JCPS considering South Carolina candidate for top academic job
A South Carolina educator has emerged as the top candidate for chief academic officer for Jefferson County Public Schools.
LOUISVILLE, Ky. (WDRB) -- A South Carolina educator is scheduled to be in town this week to meet with Jefferson County Public Schools staff for one of the district's top academic openings.
Lisa Herring, who most recently served as deputy superintendent of the Charleston County School District, is a candidate for the chief academic officer position at JCPS, multiple school district sources who are not authorized to speak publicly told WDRB News.
JCPS officials were unable to confirm Herring's schedule or immediately provide a copy of her resume on Monday.
"The district is in the process of interviewing candidates for chief academic officer," said Allison Martin, a spokeswoman for JCPS. "It's an ongoing process in which multiple candidates are being interviewed."
Superintendent Donna Hargens has been searching for a chief academic officer since the resignation of Dewey Hensley last October. On numerous occasions, Hargens told WDRB she was "taking her time finding someone to fill the job," saying the district was "not going to rush into hiring anyone."
Neither Hargens nor Herring could immediately be reached for comment on Monday.
In his resignation letter, Hensley -- who had been chief academic officer for JCPS since 2012 -- referred to his growing frustration with his position, saying that after the first year of his tenure, "it has been a challenge to be heard above the 'noise' of indecision, the circling buzz of perception, and the hammer strikes to fabricate an image."
Hensley's resignation caught Hargens and members of the Jefferson County Board of Education by surprise and came just a week after test scores were released.
Test scores in JCPS declined during the 2014-15 year and the district's graduation rate remained the same as last year, while the number of students considered college and career ready increased by about 2 percent.
Herring has been in Charleston since 2009, first serving as executive director for student support for about five years until she was promoted to associate superintendent of academic and instructional support and then chief academic officer by former Charleston School Superintendent Nancy McGinley, who also resigned from her job.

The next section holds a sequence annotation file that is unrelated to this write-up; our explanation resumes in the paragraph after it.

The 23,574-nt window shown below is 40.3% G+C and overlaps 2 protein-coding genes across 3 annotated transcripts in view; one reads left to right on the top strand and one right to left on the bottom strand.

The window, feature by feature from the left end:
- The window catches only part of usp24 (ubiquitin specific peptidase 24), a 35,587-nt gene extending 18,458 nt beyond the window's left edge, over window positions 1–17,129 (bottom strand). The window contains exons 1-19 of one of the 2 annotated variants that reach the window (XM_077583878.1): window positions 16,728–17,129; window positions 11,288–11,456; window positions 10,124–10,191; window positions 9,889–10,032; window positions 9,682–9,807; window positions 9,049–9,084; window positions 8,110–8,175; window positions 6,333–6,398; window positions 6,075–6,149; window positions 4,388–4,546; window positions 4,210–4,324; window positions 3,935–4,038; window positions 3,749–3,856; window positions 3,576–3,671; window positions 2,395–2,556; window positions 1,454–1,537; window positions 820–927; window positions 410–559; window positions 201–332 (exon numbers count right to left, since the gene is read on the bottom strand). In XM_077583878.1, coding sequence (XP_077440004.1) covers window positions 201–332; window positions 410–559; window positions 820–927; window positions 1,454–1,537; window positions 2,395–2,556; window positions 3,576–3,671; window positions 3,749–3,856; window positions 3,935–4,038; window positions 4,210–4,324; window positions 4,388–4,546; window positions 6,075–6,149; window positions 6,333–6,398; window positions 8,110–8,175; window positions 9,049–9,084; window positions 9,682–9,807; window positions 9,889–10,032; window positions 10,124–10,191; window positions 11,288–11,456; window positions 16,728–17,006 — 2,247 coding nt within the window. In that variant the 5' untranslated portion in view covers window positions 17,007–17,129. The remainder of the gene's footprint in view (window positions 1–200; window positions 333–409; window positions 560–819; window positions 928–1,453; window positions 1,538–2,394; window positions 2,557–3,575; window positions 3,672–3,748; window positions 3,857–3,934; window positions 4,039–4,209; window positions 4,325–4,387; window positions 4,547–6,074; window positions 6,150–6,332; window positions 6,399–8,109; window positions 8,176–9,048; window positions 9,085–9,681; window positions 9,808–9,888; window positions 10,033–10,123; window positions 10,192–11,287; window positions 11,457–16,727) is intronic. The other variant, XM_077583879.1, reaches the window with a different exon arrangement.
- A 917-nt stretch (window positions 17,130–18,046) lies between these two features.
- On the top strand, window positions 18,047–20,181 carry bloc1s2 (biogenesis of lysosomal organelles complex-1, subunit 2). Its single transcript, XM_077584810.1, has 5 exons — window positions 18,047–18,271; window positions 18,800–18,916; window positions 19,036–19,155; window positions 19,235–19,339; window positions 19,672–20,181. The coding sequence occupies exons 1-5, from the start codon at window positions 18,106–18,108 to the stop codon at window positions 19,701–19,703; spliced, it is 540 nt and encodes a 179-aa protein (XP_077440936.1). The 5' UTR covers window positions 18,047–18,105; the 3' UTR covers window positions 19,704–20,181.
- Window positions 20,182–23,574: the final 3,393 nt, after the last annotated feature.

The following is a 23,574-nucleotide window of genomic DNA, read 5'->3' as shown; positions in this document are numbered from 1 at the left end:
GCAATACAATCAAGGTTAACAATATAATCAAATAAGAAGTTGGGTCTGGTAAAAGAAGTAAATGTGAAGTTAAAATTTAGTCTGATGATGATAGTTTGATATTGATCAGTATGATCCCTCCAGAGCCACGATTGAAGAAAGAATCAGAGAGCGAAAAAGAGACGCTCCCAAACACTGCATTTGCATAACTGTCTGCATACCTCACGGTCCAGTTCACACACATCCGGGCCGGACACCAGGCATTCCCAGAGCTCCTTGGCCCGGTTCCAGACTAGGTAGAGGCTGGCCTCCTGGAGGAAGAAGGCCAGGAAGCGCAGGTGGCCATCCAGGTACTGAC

Last summer, she hired an attorney to renegotiate her contract soon after Charleston County Schools named its new superintendent in July and in September, Herring was named deputy superintendent of academics in Charleston after she accepted a buyout worth more than $220,000 from the school board, according to an article in The Post and Courier and her LinkedIn profile.
According to statement from the district at the time, Herring's new role was "created so that the district can continue to benefit from the skills and talent Dr. Herring has brought to our schools, while accommodating her desire for more flexibility to pursue other professional opportunities."
Herring's buyout came six months after she was named one of the candidates for the superintendent job in Charleston, but was not hired by the school board. Around that same time -- April 2015 -- Herring was also a finalist for the superintendent job in Birmingham City Schools in Alabama.
Herring's contract with Charleston expires June 30. According to her re-negotiated contract obtained by WDRB News, the Charleston district will pay Herring a $45,000 severance package and up to $35,000 in attorneys’ fees that were incurred during the negotiation process.
In December, Herring's name was mentioned in an article about a $18 million budget shortfall in Charleston County Schools. Of the $8.75 million in overexpenditures last school year, at least $4 million took place in departments that answered to a subordinate of Herring, the newspaper article states.
According to the article, Herring said she did not oversee the departments’ budgets.
Recent test scores for Charleston County Schools -- a district of approximately 50,000 students -- show a large achievement gap between student groups, particularly black and white students.
According to Herring's LinkedIn page, she began her career as a teacher in Pennsylvania in 1994. In 1999, she joined DeKalb County Schools near Atlanta as a middle school counselor and then as assistant director of student support services. In 2006, she joined the Bibb County School District in Macon, Ga. as the director of student support services.
Reporter Antoinette Konz covers K-12 education for WDRB News. She can be reached at 502-585-0838 or @tkonz on Twitter.
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